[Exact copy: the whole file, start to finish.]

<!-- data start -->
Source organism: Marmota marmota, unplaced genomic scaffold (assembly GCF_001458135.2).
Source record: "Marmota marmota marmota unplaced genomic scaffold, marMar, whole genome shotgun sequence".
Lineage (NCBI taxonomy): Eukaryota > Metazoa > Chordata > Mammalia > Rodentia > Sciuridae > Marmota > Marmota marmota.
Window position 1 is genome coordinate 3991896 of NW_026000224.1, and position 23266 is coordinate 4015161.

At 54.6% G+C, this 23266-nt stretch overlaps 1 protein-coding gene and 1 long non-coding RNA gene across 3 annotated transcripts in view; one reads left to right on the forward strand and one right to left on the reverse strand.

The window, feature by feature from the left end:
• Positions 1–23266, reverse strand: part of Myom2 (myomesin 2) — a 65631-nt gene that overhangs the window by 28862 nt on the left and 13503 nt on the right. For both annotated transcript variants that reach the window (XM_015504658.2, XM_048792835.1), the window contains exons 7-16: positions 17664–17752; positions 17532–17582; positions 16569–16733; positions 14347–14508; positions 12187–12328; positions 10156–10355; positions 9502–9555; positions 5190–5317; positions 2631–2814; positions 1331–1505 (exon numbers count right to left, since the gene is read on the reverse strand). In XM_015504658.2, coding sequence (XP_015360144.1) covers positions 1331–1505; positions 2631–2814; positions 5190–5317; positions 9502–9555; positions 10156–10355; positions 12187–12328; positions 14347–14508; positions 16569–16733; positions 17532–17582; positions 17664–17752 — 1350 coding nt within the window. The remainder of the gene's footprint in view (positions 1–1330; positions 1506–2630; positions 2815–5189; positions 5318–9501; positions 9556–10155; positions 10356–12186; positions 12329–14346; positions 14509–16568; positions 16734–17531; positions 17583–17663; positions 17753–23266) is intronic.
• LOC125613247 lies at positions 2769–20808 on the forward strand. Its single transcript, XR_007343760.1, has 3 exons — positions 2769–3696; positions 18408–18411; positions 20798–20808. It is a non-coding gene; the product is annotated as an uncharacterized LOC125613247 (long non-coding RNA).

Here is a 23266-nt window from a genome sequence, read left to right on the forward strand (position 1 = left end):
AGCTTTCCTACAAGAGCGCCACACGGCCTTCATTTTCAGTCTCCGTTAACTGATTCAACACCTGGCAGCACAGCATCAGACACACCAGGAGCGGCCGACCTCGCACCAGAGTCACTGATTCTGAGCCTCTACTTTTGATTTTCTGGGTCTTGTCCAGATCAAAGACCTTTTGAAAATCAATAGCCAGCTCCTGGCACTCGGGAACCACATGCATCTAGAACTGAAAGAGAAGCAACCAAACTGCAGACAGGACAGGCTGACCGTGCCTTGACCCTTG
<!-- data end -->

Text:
Source organism: Marmota marmota, unplaced genomic scaffold (assembly GCF_001458135.2).
Source record: "Marmota marmota marmota unplaced genomic scaffold, marMar, whole genome shotgun sequence".
Lineage (NCBI taxonomy): Eukaryota > Metazoa > Chordata > Mammalia > Rodentia > Sciuridae > Marmota > Marmota marmota.
Window position 1 is genome coordinate 3991896 of NW_026000224.1, and position 23266 is coordinate 4015161.

At 54.6% G+C, this 23266-nt stretch overlaps 1 protein-coding gene and 1 long non-coding RNA gene across 3 annotated transcripts in view; one reads left to right on the forward strand and one right to left on the reverse strand.

The window, feature by feature from the left end:
• Positions 1–23266, reverse strand: part of Myom2 (myomesin 2) — a 65631-nt gene that overhangs the window by 28862 nt on the left and 13503 nt on the right. For both annotated transcript variants that reach the window (XM_015504658.2, XM_048792835.1), the window contains exons 7-16: positions 17664–17752; positions 17532–17582; positions 16569–16733; positions 14347–14508; positions 12187–12328; positions 10156–10355; positions 9502–9555; positions 5190–5317; positions 2631–2814; positions 1331–1505 (exon numbers count right to left, since the gene is read on the reverse strand). In XM_015504658.2, coding sequence (XP_015360144.1) covers positions 1331–1505; positions 2631–2814; positions 5190–5317; positions 9502–9555; positions 10156–10355; positions 12187–12328; positions 14347–14508; positions 16569–16733; positions 17532–17582; positions 17664–17752 — 1350 coding nt within the window. The remainder of the gene's footprint in view (positions 1–1330; positions 1506–2630; positions 2815–5189; positions 5318–9501; positions 9556–10155; positions 10356–12186; positions 12329–14346; positions 14509–16568; positions 16734–17531; positions 17583–17663; positions 17753–23266) is intronic.
• LOC125613247 lies at positions 2769–20808 on the forward strand. Its single transcript, XR_007343760.1, has 3 exons — positions 2769–3696; positions 18408–18411; positions 20798–20808. It is a non-coding gene; the product is annotated as an uncharacterized LOC125613247 (long non-coding RNA).

Here is a 23266-nt window from a genome sequence, read left to right on the forward strand (position 1 = left end):
AGCTTTCCTACAAGAGCGCCACACGGCCTTCATTTTCAGTCTCCGTTAACTGATTCAACACCTGGCAGCACAGCATCAGACACACCAGGAGCGGCCGACCTCGCACCAGAGTCACTGATTCTGAGCCTCTACTTTTGATTTTCTGGGTCTTGTCCAGATCAAAGACCTTTTGAAAATCAATAGCCAGCTCCTGGCACTCGGGAACCACATGCATCTAGAACTGAAAGAGAAGCAACCAAACTGCAGACAGGACAGGCTGACCGTGCCTTGACCCTTG